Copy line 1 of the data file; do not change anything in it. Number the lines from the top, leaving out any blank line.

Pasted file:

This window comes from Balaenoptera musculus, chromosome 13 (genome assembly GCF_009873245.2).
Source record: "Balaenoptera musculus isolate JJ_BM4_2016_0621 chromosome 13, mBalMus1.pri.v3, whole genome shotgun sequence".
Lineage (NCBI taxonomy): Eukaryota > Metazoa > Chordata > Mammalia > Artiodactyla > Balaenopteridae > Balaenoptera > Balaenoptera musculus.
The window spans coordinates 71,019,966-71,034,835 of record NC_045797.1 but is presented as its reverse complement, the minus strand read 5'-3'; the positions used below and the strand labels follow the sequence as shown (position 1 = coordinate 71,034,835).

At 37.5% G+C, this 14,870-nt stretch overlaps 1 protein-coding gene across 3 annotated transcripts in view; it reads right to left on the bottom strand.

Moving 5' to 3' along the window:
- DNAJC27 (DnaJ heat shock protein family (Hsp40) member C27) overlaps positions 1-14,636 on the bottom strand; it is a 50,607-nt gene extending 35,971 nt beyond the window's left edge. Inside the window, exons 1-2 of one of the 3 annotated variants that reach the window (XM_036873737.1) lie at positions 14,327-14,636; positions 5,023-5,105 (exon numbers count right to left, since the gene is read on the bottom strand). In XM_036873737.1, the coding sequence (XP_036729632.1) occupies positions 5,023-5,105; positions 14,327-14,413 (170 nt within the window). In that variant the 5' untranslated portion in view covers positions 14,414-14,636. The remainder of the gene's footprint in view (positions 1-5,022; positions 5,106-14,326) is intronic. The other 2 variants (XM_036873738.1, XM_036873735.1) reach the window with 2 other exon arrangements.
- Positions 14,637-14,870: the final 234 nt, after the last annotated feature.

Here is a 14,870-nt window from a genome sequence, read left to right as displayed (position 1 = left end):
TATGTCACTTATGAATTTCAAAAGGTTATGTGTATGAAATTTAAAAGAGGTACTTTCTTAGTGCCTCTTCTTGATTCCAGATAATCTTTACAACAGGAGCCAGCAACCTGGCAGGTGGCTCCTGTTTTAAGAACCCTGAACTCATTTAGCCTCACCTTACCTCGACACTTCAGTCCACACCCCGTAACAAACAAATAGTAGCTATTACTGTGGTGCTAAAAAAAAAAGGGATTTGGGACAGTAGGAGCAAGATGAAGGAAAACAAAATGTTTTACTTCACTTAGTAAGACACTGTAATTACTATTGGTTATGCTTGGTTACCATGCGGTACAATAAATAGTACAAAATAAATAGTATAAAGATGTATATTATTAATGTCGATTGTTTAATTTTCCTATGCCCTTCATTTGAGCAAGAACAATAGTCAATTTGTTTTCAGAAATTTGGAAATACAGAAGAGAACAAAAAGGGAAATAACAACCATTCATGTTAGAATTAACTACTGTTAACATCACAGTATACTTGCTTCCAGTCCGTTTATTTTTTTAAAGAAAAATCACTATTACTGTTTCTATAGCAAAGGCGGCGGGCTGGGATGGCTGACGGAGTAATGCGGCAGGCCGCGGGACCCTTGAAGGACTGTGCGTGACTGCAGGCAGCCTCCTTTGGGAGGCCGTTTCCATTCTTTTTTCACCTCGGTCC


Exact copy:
This window comes from Balaenoptera musculus, chromosome 13 (genome assembly GCF_009873245.2).